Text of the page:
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Forum topic by interpim posted 03-02-2012 04:49 PM 1160 views 0 times favorited 19 replies Add to Favorites Watch
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interpim

1133 posts in 2213 days


03-02-2012 04:49 PM

With the wife and I talking about purchasing a new house in the near future, it has got me thinking over several things. One in particular is the very likely chance that I am going to have to get more power ran to the garage for my shop.

So, what can I get away with doing without getting a permit? If I want to expand an electrical panel, and run a few new circuits to my garage does this require a permit? And if so, how much are these permits going to set me back?

Another one, would be the rest of the house. What is the cutoff point for having a permit. Can i replace cabinets, and built in fixtures without a permit? I remember doing a lot of this stuff growing up with my dad, and he almost never had a permit, but then again he lived in the middle of the woods, and didn’t care if it required a permit or not.

So, basically that’s the question. If anyone has any experience as either a contractor or home remodel experience, could you let me know at what point I’m going to have to take the time to secure a permit for my home improvement projects, that I know are coming down the line?

-- San Diego, CA


19 replies so far

View ruel24's profile

ruel24

78 posts in 1047 days


#1 posted 03-02-2012 06:12 PM

I’m a plumber here in Cincinnati, and I can tell you that anything you do outside a simple repair legally requires a permit in most states. Why are you against the permit? To be honest, permits are your friend. The work will be inspected by someone who’s done the trade for a very long time and that’ll make sure the work was done right.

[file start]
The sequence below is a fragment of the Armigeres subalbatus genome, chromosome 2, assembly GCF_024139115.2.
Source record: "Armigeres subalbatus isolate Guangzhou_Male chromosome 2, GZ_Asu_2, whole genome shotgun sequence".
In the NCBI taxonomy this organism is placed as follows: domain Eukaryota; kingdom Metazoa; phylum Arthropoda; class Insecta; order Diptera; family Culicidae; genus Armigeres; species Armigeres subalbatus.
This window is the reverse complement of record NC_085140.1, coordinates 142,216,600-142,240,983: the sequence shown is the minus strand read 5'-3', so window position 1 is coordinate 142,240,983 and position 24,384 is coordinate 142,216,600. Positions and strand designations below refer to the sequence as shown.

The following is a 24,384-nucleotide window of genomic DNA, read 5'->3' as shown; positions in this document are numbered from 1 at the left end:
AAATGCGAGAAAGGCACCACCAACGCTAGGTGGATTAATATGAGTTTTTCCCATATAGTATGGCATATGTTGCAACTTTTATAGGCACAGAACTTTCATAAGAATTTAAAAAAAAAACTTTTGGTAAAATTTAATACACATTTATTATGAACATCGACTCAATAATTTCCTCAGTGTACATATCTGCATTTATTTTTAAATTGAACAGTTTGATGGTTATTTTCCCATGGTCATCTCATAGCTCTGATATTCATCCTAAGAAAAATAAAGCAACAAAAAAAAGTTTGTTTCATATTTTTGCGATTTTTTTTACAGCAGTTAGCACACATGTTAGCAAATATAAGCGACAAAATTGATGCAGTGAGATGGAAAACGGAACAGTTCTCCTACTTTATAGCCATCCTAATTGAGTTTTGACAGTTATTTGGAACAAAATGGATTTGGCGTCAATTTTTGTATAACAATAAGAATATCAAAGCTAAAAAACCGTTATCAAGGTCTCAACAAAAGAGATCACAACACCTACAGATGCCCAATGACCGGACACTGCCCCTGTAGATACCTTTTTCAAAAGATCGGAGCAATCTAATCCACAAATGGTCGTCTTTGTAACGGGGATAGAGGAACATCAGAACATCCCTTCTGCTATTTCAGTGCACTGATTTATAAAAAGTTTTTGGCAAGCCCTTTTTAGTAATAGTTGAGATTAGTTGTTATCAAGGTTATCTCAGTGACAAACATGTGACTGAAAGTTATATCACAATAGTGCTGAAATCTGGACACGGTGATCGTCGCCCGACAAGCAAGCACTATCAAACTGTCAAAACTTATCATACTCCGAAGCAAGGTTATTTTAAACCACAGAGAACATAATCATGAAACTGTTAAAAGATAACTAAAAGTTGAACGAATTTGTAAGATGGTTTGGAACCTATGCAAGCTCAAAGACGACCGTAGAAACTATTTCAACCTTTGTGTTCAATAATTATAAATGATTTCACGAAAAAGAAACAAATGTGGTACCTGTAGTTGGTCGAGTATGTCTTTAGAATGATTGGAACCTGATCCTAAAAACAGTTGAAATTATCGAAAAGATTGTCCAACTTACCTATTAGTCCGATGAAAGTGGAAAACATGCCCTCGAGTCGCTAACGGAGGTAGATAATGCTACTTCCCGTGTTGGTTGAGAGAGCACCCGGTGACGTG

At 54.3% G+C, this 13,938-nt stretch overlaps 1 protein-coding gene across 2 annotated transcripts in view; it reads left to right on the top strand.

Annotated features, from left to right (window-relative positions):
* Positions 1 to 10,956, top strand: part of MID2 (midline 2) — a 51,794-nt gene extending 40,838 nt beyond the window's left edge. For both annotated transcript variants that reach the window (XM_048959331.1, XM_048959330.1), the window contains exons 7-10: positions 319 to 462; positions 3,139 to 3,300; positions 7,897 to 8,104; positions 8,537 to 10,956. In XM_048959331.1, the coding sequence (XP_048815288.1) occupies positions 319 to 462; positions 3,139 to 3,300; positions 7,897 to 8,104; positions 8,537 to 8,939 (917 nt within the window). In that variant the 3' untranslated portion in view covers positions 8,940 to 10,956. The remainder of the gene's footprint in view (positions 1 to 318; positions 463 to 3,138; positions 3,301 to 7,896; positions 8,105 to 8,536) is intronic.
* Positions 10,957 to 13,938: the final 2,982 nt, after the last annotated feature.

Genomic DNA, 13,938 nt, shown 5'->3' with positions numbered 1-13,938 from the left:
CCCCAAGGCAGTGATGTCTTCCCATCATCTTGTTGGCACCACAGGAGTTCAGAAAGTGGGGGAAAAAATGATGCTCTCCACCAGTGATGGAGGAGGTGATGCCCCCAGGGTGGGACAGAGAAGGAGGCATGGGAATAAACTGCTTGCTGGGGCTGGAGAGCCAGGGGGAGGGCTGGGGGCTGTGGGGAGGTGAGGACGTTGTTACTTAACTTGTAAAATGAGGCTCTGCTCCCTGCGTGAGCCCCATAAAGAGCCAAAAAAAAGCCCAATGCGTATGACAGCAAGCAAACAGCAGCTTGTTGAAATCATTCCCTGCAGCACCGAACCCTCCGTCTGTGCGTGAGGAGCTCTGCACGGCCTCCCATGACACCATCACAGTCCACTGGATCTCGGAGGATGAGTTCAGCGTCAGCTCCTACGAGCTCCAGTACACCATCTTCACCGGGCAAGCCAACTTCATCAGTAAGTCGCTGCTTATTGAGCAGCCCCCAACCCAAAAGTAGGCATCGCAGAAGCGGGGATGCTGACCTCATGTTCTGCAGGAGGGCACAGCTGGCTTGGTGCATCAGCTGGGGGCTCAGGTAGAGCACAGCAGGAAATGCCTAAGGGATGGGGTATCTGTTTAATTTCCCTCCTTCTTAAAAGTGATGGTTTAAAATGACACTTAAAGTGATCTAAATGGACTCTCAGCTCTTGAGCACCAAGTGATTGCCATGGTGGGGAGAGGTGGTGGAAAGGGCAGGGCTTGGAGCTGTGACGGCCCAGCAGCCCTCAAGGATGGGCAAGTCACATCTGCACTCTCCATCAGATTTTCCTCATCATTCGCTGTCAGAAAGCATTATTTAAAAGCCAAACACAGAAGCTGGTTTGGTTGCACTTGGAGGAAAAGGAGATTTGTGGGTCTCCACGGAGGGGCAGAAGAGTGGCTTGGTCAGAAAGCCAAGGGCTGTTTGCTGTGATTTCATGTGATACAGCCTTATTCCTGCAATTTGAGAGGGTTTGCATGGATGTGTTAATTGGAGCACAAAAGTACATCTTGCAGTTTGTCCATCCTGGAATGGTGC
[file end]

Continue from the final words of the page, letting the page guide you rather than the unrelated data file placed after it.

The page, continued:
In my profession, everyone that claims to be a handyman and can glue two pieces of PVC together tries to do plumbing without a permit, and I come in behind them, often, and see they haven’t got a freakin’ clue about the trade. You wouldn’t believe some of the things I’ve seen people do! People end up paying twice: Once for the handyman, and once for me to fix it. Even if you plan to do the work yourself, which is legal on your own property in most states, protect yourself from yourself and make sure the work was inspected. I’ve never met anyone that wasn’t in a trade that actually knew what they were doing. Many claim, but I’ve yet to meet one. I’ve seen people weaken and even cut out structure in their house to run plumbing or ductwork. I’ve seen plumbing nightmares galore. I’ve seen structual nightmares done in newly built walls. Electrical junction boxes hidden in walls… I’ve even seen a person that supposedly owned a home building company, bring his guys in to tear down and redo an extension on a house, only to make it bigger, without pouring a new footer! The whole thing rests only on the concrete ground below it, and what little of the original footer it sits on! It goes on and on…

When it comes to electrical, I’d be really concerned. There are a lot of things that can go wrong. Poor electrical work is how you get your house burned down. I’d highly recommend hiring a licensed electrician and getting the permit. You may think you can simply run a wire and put in a breaker, but does it need an arc-flash circuit interrupter breaker? Does it need a ground fault curciut interruptor breaker? Since it’s in the garage area, how far off the floor should the outlets be? There are a lot of things to consider. Code was put there to protect the home owner/buyer.